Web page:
1904 Columbia 28″ Frame
Arch Bar (Truss-frame)
Bevel Gear Chainless Roadster
with ‘Hartford Tire Coaster Brake’
This imposing machine is a tall-frame Columbia that sports every one of the company’s innovations. It was not offered as a catalogue model, but the cushion frame was introduced in 1901. By adding the cushion option to the Columbia Model 81 (Men’s) or Model 82 (Women’s) Bevel Gear Chainless, they became a Model 87 or Model 88 accordingly.
According to Ken Kowal, the Columbia expert, Columbia did not make an ‘Arch Bar’ at this time. He explains:
1917 was the first year that a Columbia Arch Bar was produced but that was chain drive. By 1917 the cushion frame was no longer available on any bike. Personally I think your bike is early 1900’s and was a factory experiment of some kind, never put into production.
[We have now dated this bicycle as 1904 because the shaftdrive inspection cover (behind the pedals) is a push-fit type, which was introduced in that year; previous versions were threaded]
In Great Britain, tall frames such as this 28″ model were only available to special order. So it’s possible that, in similar fashion, a customer might have ordered this size of bicycle and it was made as an arch bar to add extra strength to the larger frame.
Iver Johnson had the patent on this style of frame, introduced around 1897 and, by the turn of the century, it was starting to become very popular. In an increasingly competitive industry, an arch bar frame stood out from the crowd and gave an immediate impression of strong construction.
So it’s also conceivable that Colonel Pope, never one to miss an opportunity and seriously competitive within the industry, made some truss-frame models either to test the market, or to see how Iver Johnson would respond with patent infringement litigation. All the large cycle manufacturers had a considerable legal budget for patent claims and counter-claims.
Whether or not this machine was made for a particular customer to special order, it would certainly have been used for promotional purposes, demonstrating:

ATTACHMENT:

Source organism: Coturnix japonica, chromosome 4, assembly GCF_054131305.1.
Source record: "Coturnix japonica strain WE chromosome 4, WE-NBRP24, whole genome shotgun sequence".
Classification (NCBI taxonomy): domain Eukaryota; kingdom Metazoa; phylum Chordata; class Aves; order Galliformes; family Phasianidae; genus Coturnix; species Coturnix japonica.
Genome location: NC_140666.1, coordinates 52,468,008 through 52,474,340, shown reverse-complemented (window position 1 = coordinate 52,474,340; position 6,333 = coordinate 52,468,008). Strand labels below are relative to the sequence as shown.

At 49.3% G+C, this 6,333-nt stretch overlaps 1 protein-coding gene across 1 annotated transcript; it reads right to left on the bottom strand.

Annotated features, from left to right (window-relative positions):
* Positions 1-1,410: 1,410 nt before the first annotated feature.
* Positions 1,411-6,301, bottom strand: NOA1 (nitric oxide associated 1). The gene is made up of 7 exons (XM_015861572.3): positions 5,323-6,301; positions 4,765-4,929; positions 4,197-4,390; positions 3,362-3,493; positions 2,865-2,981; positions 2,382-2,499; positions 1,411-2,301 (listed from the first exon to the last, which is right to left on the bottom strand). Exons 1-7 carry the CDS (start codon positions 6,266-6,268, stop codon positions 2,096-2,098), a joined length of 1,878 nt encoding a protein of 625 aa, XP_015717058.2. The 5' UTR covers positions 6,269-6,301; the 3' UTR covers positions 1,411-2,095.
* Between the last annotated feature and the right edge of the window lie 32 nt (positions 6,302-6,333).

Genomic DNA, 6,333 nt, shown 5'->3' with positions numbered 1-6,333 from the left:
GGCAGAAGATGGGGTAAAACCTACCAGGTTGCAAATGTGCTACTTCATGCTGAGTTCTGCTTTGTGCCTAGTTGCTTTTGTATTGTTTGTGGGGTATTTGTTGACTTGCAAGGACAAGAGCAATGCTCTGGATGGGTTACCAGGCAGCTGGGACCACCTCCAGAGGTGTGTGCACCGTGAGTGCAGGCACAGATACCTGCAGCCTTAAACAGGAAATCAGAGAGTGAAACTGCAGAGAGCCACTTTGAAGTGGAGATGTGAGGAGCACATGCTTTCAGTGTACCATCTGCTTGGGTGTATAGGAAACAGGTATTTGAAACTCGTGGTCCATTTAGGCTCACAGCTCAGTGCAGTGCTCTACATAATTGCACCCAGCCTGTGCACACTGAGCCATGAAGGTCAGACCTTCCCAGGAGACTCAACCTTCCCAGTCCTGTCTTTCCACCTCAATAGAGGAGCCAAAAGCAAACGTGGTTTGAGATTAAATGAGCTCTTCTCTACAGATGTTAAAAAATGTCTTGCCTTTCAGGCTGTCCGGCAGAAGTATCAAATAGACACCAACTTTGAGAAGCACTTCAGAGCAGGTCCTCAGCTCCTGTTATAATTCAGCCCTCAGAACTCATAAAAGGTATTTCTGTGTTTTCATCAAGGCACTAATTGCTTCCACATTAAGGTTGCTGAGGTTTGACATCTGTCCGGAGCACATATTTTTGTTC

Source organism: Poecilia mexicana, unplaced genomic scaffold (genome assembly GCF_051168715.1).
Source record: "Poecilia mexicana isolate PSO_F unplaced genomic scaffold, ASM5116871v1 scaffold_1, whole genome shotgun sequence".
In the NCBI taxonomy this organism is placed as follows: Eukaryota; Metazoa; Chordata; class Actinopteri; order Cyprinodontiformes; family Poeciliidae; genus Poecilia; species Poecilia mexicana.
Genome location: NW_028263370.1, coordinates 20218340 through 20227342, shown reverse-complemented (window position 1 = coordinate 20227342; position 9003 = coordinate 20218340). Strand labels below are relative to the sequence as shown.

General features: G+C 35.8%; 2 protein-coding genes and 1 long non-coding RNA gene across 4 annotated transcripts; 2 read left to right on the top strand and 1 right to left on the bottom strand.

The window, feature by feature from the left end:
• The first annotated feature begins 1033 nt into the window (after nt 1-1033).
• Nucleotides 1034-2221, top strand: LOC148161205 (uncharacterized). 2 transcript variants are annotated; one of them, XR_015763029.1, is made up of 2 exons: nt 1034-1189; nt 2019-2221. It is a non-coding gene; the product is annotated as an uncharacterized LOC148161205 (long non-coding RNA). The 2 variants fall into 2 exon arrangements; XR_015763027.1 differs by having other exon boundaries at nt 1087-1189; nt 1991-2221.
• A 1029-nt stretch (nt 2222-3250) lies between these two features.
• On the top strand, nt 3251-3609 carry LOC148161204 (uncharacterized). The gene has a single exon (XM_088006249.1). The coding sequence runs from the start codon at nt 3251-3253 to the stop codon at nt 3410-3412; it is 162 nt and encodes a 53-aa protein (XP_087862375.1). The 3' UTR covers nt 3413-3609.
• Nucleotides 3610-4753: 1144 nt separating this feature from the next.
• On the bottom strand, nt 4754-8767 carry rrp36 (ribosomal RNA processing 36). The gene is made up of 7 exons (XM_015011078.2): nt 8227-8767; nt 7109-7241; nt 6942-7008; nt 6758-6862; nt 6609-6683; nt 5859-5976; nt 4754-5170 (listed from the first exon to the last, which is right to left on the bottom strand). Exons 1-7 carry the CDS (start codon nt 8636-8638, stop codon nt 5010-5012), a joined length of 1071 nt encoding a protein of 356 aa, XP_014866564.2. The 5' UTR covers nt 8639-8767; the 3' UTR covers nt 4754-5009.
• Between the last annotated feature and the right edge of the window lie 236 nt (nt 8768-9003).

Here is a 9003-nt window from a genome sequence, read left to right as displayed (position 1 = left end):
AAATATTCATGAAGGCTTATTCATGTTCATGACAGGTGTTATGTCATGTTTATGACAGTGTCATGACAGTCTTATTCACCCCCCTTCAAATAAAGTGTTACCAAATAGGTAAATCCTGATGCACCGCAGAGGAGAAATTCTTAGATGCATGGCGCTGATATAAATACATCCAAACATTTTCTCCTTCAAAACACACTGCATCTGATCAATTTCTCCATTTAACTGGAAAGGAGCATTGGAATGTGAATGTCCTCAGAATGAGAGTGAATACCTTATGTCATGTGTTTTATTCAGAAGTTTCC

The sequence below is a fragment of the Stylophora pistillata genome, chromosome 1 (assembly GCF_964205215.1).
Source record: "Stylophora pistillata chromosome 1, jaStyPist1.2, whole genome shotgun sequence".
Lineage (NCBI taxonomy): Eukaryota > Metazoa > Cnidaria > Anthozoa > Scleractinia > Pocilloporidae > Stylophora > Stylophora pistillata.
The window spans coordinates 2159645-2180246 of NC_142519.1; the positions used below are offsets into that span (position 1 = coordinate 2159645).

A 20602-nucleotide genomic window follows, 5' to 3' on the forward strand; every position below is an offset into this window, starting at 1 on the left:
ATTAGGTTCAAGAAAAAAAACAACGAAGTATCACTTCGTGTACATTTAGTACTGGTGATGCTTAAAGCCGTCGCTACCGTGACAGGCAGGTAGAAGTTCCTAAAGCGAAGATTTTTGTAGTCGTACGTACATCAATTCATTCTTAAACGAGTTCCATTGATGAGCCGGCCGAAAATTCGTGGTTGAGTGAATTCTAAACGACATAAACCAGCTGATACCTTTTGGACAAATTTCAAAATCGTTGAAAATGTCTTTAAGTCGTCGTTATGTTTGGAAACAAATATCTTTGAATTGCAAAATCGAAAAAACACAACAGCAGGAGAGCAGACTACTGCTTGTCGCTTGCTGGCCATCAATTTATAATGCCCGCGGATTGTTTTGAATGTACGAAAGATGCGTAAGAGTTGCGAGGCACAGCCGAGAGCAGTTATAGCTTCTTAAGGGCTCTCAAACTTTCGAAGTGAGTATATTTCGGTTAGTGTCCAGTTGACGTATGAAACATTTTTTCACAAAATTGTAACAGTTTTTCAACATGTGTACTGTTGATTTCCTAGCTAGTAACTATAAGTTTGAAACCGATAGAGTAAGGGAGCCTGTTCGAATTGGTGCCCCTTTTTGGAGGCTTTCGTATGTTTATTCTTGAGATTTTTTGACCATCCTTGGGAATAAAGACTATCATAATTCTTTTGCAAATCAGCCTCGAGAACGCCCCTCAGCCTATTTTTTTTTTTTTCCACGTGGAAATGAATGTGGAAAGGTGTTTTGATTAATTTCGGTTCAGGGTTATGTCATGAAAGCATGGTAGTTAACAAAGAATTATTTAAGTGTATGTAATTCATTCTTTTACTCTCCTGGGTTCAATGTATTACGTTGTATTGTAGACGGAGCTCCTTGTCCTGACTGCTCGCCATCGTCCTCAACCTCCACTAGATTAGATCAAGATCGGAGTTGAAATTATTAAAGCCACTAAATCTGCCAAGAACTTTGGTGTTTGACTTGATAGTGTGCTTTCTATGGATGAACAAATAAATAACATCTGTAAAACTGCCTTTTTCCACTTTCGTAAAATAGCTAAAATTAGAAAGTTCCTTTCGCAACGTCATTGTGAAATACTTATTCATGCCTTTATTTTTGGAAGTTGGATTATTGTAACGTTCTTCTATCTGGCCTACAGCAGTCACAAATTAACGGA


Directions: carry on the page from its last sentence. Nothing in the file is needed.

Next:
1. The latest chainless technology, which was improved over the previous year. Columbia was the market leader in shaft-drive technology. With the massive investment required, Colonel Pope had an active interest in prolonging the active life of the Chainless. It was more expensive to produce than a chain-driven machine, and was not possible for the customer to repair once it began to wear after extensive use. Presumably Colonel Pope knew that a chainless had a ‘shelf-life’ and that chain-driven machines would obviously be the dominant style.
2. Cushion frame, comprising the ‘plunger’ rear fork and pivoting hinge above the crank bracket. Sprung-frame technology was developed with motorcycles in mind. Columbia subsequently introduced a sprung front fork too on their cushion frame models.
3. The Hartford Tire Coaster Brake, which is a very simple mechanical brake mechanism acting on the rear tyre and reminiscent of the 1891 Columbia brake set-up. At the turn of the century, many styles of brake were being trialled, and nobody knew which type would prevail. Within the following few years, coaster brake technology had improved sufficiently to become dominant in the USA; and, in Great Britain, the band brake, coaster brake, plunger front brake and Bowden brake had given way to the rod brake system, connected to levers on the handlebars.
This bicycle is interesting not just for its innovations, but also because within a year the motorcycle took the place in the public imagination previously occupied by the bicycle. And in a few more years the automobile displaced the motorcycle. There would no longer be a reason for producing a bicycle with such a combination of features.
This machine needs a new front wheel rim, correct pedals and handlebar grips. I’ve assembled it as is in order to photograph and assess it. The gears are functional and the brake works very well. I’m looking forward to finding the parts and seeing how it rides.
In keeping with its ‘over-the-top’ nature, I’ve accessorised it with not one but two Columbia tool-bags, a Columbia saddle, ornate Searchlight front lamp and US flag bell with 13 stars and seven stripes.
I’ve also fitted solid tyres to the metal wheels …and a Clipper tyre inflator pump.
The Columbia headbadge fitted is of the right period, but is not for this model …as its actual model number is unknown and it does not appear in any Columbia catalogue.
The frame number, visible under the bottom bracket, appears to be 16942.
BRIDGEPORT BRASS Co ‘SEARCHLIGHT’ FRONT LAMP
THE HARTFORD TIRE COASTER BRAKE
1902 COLUMBIA CATALOGUE